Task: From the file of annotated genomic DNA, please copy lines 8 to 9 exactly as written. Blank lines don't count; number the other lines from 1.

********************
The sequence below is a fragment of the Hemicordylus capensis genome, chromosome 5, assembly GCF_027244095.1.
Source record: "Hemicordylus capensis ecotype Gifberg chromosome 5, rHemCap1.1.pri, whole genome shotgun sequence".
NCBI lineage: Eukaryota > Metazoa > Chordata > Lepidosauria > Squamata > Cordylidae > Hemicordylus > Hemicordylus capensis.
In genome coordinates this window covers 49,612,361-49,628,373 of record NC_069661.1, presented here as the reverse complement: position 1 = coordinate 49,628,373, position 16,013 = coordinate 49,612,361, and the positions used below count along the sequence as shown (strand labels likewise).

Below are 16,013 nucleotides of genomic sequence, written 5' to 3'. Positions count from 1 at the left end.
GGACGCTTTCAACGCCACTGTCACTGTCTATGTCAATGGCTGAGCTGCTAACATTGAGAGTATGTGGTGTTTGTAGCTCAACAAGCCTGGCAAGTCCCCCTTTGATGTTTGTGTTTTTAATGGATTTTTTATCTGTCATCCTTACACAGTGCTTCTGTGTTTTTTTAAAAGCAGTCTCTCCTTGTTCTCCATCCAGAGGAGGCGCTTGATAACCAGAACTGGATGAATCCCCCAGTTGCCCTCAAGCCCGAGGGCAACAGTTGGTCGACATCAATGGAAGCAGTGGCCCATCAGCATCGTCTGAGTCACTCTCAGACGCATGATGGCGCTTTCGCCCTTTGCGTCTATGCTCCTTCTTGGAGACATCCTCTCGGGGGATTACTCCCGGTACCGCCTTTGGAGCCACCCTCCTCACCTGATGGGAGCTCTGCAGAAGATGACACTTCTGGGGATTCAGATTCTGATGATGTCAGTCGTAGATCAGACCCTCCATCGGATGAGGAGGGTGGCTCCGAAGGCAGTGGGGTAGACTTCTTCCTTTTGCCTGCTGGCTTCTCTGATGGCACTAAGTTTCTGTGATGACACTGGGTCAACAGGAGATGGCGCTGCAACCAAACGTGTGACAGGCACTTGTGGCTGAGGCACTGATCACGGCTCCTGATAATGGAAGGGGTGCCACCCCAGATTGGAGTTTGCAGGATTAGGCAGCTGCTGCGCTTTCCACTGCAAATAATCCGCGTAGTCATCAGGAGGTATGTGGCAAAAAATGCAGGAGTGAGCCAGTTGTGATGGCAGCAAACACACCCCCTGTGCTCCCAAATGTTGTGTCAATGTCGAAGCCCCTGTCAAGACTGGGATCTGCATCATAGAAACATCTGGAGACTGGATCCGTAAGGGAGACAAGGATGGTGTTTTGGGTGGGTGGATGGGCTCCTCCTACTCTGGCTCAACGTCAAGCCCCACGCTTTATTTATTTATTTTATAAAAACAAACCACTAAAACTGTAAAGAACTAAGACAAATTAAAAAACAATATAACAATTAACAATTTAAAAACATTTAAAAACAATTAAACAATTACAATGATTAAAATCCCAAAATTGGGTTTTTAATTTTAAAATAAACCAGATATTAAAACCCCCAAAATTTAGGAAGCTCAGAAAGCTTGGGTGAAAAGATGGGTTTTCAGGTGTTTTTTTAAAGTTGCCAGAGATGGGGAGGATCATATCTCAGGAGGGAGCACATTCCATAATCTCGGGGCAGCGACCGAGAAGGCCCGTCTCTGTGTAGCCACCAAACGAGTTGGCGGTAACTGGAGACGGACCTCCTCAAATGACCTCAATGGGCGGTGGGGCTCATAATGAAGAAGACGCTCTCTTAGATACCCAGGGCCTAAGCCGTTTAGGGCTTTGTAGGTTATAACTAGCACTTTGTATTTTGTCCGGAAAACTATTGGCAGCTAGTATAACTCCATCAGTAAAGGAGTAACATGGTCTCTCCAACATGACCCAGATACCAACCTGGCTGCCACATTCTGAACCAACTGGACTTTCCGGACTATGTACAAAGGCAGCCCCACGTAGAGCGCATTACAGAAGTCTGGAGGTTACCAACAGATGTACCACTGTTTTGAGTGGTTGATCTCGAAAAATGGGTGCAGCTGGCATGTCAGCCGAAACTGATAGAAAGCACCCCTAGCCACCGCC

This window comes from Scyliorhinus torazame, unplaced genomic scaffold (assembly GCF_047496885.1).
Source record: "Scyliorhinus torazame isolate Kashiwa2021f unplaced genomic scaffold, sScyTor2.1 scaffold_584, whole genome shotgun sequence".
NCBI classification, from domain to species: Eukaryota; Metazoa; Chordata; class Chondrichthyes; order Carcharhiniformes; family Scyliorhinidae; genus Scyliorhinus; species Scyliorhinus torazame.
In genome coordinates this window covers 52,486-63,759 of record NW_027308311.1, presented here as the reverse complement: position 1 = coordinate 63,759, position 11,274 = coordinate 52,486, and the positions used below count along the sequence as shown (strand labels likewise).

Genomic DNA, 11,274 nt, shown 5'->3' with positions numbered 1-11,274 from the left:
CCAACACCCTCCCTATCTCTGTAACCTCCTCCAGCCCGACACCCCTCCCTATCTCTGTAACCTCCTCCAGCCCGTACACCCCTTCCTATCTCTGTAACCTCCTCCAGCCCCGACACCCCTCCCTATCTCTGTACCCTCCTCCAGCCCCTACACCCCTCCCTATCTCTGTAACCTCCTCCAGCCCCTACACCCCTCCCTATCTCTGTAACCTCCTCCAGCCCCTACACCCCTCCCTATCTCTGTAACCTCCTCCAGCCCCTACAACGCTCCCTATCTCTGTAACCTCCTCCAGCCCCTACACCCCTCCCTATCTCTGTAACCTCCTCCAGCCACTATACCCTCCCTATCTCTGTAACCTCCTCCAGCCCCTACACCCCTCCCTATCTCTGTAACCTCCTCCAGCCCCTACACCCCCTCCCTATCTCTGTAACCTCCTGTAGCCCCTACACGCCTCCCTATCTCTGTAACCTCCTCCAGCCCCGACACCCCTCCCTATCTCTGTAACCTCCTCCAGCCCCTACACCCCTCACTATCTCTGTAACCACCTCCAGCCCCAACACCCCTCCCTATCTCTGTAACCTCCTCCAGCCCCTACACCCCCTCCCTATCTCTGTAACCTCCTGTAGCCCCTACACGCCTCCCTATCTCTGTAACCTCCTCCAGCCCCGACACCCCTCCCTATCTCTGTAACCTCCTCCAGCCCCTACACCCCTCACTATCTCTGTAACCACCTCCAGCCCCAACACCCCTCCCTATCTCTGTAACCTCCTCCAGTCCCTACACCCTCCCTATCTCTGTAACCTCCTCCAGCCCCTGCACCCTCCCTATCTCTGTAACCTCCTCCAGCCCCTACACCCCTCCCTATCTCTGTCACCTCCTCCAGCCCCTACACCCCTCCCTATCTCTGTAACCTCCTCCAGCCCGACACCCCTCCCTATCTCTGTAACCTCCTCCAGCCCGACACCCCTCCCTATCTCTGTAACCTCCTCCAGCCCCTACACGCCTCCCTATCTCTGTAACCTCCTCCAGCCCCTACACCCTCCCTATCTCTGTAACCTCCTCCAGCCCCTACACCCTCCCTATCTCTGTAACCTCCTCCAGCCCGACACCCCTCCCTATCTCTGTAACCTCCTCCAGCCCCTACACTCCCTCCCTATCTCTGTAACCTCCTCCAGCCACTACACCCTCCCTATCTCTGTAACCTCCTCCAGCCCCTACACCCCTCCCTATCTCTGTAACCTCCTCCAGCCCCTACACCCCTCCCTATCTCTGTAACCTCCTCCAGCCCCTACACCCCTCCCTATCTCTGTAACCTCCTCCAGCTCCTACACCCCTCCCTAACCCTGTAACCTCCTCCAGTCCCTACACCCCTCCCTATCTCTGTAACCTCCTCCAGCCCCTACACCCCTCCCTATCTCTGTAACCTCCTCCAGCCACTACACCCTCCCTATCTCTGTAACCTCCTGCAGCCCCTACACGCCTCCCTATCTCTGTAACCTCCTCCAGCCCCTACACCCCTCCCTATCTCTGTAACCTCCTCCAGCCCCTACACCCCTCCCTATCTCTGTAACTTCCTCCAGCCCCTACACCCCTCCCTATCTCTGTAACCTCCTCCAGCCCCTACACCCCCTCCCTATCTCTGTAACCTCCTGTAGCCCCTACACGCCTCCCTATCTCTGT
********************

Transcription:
Source record: "Scyliorhinus torazame isolate Kashiwa2021f unplaced genomic scaffold, sScyTor2.1 scaffold_584, whole genome shotgun sequence".
NCBI classification, from domain to species: Eukaryota; Metazoa; Chordata; class Chondrichthyes; order Carcharhiniformes; family Scyliorhinidae; genus Scyliorhinus; species Scyliorhinus torazame.